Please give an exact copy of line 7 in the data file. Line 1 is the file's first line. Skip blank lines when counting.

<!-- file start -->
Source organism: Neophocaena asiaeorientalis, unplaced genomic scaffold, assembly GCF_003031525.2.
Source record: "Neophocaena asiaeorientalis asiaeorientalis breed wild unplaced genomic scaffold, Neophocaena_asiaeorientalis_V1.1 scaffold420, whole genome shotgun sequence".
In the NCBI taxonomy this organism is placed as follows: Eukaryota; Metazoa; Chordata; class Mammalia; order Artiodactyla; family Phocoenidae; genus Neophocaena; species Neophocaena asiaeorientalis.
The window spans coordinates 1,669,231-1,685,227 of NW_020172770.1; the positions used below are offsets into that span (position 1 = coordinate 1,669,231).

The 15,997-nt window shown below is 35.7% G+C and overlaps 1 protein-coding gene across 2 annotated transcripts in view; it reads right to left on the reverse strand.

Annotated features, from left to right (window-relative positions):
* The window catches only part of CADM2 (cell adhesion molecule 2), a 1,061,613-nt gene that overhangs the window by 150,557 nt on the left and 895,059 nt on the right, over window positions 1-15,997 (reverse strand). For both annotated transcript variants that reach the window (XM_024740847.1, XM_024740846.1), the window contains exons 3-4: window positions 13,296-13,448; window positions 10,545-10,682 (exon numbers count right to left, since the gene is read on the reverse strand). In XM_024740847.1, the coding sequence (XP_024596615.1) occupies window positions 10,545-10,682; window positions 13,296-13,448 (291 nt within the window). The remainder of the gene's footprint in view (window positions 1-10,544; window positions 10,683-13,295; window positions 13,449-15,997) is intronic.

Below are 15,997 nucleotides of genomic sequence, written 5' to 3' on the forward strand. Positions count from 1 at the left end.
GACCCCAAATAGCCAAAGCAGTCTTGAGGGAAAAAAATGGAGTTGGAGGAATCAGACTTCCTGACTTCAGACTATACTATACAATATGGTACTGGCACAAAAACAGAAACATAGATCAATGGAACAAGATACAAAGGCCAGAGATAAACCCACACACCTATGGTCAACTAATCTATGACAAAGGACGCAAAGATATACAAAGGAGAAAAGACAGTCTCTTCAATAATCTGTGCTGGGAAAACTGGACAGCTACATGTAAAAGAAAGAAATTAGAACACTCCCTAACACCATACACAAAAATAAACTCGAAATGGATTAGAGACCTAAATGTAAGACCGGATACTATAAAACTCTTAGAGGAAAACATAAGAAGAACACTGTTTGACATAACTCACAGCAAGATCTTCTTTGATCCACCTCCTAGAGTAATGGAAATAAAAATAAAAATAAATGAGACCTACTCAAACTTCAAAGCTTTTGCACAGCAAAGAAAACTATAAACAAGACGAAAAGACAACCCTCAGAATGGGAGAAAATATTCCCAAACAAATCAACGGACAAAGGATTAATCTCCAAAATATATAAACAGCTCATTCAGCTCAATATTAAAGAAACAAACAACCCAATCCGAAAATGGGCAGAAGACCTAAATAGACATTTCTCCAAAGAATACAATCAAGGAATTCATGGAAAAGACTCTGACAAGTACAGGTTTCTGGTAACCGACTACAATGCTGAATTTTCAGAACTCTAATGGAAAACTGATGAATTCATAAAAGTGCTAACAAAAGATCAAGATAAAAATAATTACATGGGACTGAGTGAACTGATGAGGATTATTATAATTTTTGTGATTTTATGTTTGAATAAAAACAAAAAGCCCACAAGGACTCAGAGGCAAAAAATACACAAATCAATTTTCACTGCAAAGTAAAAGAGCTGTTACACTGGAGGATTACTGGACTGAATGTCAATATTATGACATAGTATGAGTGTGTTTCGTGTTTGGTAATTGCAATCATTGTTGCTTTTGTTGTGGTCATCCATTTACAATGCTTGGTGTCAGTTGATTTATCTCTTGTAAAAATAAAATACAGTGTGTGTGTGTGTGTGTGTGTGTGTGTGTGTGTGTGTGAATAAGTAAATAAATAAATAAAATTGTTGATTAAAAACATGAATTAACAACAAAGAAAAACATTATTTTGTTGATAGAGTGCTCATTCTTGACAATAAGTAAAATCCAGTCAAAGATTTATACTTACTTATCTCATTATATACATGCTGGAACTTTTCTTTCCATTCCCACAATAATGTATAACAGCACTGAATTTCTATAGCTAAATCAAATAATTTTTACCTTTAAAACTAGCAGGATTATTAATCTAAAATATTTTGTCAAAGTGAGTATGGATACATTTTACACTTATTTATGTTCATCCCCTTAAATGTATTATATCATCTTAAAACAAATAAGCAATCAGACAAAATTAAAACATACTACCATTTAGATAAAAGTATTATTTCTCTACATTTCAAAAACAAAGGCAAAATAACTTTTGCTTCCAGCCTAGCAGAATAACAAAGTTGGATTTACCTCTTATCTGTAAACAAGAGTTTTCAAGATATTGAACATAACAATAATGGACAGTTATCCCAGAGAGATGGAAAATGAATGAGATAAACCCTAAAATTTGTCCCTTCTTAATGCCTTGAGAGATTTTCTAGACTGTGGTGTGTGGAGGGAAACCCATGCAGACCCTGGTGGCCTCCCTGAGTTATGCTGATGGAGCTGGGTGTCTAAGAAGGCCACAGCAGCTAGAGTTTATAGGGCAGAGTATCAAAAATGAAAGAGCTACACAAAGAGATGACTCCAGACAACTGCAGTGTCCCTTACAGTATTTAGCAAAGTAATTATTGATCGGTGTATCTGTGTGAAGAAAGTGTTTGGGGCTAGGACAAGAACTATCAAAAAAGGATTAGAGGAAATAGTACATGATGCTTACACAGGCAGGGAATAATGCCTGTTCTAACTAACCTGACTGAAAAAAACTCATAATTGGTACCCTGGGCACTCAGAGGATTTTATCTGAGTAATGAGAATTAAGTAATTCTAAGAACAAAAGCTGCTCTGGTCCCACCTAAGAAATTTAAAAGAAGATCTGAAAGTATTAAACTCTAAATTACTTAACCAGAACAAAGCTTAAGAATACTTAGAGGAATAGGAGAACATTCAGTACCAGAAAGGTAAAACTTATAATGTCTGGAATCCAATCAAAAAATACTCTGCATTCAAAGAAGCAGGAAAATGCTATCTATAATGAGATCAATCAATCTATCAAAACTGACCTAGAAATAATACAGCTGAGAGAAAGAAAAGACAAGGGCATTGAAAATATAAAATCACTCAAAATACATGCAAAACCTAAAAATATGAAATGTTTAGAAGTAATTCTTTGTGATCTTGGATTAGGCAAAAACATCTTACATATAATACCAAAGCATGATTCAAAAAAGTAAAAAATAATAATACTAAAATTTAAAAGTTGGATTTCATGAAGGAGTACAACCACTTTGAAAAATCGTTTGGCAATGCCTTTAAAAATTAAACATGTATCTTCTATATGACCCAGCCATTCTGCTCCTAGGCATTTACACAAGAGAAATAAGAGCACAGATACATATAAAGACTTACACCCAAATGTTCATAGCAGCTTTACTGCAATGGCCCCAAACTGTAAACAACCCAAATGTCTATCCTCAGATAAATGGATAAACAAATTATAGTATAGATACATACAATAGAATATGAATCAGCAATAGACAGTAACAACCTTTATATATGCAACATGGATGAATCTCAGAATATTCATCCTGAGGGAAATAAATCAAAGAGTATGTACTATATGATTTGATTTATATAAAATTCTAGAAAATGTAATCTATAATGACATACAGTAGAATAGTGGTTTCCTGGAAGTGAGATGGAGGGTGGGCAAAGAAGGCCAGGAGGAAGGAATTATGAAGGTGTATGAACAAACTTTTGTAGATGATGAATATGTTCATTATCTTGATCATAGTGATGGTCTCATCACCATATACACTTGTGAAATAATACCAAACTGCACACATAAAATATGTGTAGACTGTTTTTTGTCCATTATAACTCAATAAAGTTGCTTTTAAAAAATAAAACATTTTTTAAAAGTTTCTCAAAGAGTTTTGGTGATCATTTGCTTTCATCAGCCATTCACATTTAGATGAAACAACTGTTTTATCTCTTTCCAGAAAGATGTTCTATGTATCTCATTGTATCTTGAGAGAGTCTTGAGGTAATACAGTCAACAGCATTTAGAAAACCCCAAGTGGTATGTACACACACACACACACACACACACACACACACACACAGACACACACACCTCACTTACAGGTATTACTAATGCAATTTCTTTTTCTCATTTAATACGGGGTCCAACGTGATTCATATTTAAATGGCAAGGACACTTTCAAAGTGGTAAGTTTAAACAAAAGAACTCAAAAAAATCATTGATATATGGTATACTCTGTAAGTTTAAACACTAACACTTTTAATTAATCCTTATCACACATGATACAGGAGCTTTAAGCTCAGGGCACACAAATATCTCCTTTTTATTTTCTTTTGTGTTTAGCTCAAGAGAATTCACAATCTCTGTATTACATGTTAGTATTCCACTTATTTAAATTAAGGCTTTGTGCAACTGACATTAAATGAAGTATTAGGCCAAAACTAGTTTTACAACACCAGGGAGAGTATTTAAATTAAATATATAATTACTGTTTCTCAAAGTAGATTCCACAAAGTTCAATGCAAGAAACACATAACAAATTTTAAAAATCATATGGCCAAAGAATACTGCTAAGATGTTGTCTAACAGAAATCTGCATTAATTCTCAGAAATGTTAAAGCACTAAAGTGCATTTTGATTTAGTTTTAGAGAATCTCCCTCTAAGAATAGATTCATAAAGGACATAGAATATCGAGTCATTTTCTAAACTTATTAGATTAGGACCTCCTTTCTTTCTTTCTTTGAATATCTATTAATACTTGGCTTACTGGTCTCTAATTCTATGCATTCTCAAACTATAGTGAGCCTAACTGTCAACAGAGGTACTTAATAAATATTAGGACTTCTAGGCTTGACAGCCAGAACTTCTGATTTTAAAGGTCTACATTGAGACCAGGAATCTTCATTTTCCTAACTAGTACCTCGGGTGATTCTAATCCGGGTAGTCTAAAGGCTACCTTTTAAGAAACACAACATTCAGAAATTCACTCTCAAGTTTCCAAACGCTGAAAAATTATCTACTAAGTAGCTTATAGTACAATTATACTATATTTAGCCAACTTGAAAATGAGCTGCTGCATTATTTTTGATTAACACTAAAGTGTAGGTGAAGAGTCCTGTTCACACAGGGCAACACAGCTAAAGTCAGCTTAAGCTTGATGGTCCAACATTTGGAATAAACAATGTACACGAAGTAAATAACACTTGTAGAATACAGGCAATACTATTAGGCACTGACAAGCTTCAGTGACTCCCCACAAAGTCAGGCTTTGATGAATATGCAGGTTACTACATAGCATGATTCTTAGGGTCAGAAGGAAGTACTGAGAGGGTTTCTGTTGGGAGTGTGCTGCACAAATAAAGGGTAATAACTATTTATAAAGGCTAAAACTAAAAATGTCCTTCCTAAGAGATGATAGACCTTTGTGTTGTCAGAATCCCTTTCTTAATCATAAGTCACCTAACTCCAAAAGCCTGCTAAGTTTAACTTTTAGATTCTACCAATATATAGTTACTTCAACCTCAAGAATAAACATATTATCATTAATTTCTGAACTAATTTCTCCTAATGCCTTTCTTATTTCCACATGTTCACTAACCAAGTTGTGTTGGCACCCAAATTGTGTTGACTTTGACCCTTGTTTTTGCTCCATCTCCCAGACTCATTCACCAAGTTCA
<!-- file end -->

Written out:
* The window catches only part of CADM2 (cell adhesion molecule 2), a 1,061,613-nt gene that overhangs the window by 150,557 nt on the left and 895,059 nt on the right, over window positions 1-15,997 (reverse strand). For both annotated transcript variants that reach the window (XM_024740847.1, XM_024740846.1), the window contains exons 3-4: window positions 13,296-13,448; window positions 10,545-10,682 (exon numbers count right to left, since the gene is read on the reverse strand). In XM_024740847.1, the coding sequence (XP_024596615.1) occupies window positions 10,545-10,682; window positions 13,296-13,448 (291 nt within the window). The remainder of the gene's footprint in view (window positions 1-10,544; window positions 10,683-13,295; window positions 13,449-15,997) is intronic.